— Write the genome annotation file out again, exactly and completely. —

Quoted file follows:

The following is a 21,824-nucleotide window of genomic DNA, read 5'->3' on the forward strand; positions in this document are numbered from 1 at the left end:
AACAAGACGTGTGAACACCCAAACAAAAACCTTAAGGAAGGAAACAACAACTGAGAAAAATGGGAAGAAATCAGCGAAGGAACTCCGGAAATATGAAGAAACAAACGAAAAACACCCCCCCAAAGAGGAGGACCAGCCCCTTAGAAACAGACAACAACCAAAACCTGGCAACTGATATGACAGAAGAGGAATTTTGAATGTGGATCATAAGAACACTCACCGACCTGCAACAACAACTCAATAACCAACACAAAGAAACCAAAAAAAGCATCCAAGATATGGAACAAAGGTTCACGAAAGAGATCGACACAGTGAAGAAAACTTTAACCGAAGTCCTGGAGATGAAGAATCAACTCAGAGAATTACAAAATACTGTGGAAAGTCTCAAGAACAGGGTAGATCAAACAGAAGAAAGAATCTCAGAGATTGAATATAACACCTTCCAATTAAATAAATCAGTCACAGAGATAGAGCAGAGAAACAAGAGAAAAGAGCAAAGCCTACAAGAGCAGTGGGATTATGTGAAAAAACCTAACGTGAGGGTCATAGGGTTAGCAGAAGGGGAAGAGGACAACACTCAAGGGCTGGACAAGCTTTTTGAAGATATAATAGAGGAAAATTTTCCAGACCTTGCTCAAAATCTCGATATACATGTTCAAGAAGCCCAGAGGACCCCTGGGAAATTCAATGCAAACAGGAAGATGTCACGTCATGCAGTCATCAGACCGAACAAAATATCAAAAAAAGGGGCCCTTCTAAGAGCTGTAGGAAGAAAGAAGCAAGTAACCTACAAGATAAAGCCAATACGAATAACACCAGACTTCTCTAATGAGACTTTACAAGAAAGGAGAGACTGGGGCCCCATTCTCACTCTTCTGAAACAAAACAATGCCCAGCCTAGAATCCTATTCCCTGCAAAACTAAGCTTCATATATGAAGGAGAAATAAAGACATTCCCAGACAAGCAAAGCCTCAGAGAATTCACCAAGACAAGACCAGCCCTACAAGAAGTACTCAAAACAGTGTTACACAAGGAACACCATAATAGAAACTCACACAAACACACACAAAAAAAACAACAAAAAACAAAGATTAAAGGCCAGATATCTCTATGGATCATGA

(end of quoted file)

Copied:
The following is a 21,824-nucleotide window of genomic DNA, read 5'->3' on the forward strand; positions in this document are numbered from 1 at the left end:
AACAAGACGTGTGAACACCCAAACAAAAACCTTAAGGAAGGAAACAACAACTGAGAAAAATGGGAAGAAATCAGCGAAGGAACTCCGGAAATATGAAGAAACAAACGAAAAACACCCCCCCAAAGAGGAGGACCAGCCCCTTAGAAACAGACAACAACCAAAACCTGGCAACTGATATGACAGAAGAGGAATTTTGAATGTGGATCATAAGAACACTCACCGACCTGCAACAACAACTCAATAACCAACACAAAGAAACCAAAAAAAGCATCCAAGATATGGAACAAAGGTTCACGAAAGAGATCGACACAGTGAAGAAAACTTTAACCGAAGTCCTGGAGATGAAGAATCAACTCAGAGAATTACAAAATACTGTGGAAAGTCTCAAGAACAGGGTAGATCAAACAGAAGAAAGAATCTCAGAGATTGAATATAACACCTTCCAATTAAATAAATCAGTCACAGAGATAGAGCAGAGAAACAAGAGAAAAGAGCAAAGCCTACAAGAGCAGTGGGATTATGTGAAAAAACCTAACGTGAGGGTCATAGGGTTAGCAGAAGGGGAAGAGGACAACACTCAAGGGCTGGACAAGCTTTTTGAAGATATAATAGAGGAAAATTTTCCAGACCTTGCTCAAAATCTCGATATACATGTTCAAGAAGCCCAGAGGACCCCTGGGAAATTCAATGCAAACAGGAAGATGTCACGTCATGCAGTCATCAGACCGAACAAAATATCAAAAAAAGGGGCCCTTCTAAGAGCTGTAGGAAGAAAGAAGCAAGTAACCTACAAGATAAAGCCAATACGAATAACACCAGACTTCTCTAATGAGACTTTACAAGAAAGGAGAGACTGGGGCCCCATTCTCACTCTTCTGAAACAAAACAATGCCCAGCCTAGAATCCTATTCCCTGCAAAACTAAGCTTCATATATGAAGGAGAAATAAAGACATTCCCAGACAAGCAAAGCCTCAGAGAATTCACCAAGACAAGACCAGCCCTACAAGAAGTACTCAAAACAGTGTTACACAAGGAACACCATAATAGAAACTCACACAAACACACACAAAAAAAACAACAAAAAACAAAGATTAAAGGCCAGATATCTCTATGGATCATGA